Back in 2008, the original Peek was launched. It was not a sophisticated smartphone, or anything like that; it was a strict single-purpose device, designed for email use only. You could either pay a monthly subscription fee, or $299 upfront for “lifelong” service. Well, those who did the latter are now out of luck, as the company has announced that it would discontinue that service and all hardware, and instead concentrate on software solutions that work on top of existing platform like Android.
It’s not all bad news, however. To negate some of the bad karma (we’d presume), Peek CEO Amol Sarva told The Verge that they’d be giving out the remaining “few thousand” devices to hackers. Make no mistake: you aren’t getting high-powered machines with dual-core processors, 720p displays and such. It’s just a pretty bare-bones QWERTY device, with a 2.5″ QVGA display (240×320, in case you forgot), ARMv7 processor and GSM radio.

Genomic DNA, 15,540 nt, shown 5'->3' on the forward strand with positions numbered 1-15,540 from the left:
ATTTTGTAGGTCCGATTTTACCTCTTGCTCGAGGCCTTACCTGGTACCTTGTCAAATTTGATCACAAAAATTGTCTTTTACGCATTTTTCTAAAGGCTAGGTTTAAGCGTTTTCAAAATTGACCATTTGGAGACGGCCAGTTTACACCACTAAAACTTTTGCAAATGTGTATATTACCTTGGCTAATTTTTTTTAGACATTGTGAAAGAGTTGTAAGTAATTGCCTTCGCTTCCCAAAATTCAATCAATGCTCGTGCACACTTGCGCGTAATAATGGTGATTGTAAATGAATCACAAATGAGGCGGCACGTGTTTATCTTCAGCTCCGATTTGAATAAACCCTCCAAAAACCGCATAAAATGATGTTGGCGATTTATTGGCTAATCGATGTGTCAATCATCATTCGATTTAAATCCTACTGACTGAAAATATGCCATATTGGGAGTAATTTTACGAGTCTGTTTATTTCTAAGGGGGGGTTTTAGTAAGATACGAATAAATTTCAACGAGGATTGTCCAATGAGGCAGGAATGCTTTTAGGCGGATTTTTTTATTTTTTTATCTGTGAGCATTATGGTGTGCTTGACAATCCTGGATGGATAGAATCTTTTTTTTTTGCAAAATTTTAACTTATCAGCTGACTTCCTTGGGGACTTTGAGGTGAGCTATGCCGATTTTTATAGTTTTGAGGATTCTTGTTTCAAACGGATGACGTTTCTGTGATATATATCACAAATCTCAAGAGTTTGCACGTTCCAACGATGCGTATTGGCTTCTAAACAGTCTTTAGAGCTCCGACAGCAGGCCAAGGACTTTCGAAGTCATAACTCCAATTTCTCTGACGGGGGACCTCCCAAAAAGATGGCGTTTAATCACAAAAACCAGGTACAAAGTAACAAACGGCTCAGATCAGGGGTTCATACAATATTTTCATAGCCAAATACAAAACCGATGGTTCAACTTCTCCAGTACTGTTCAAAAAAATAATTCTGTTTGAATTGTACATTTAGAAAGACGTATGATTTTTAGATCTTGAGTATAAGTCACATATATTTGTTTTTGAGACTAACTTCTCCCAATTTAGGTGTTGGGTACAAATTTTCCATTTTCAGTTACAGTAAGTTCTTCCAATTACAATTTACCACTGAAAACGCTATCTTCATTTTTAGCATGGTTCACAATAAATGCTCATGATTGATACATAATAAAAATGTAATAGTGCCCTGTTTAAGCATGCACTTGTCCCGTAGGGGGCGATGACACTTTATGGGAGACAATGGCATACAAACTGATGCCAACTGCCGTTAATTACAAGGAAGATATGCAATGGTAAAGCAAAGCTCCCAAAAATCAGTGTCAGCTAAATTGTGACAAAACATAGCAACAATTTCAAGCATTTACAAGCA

The software isn’t much more appealing, or at least that’s what we gather from “operating system sucks but is workable”. Still, a tested and reliable device with an unexplored OS on it is pretty interesting from a hacker’s perspective, no? Even if it probably can’t run Android, considering its limited hardware.
Anyway, it’s up to you to try. If you’re interested in getting one of those devices, drop an email to the CEO himself, amol [at] peek [dot] ly.
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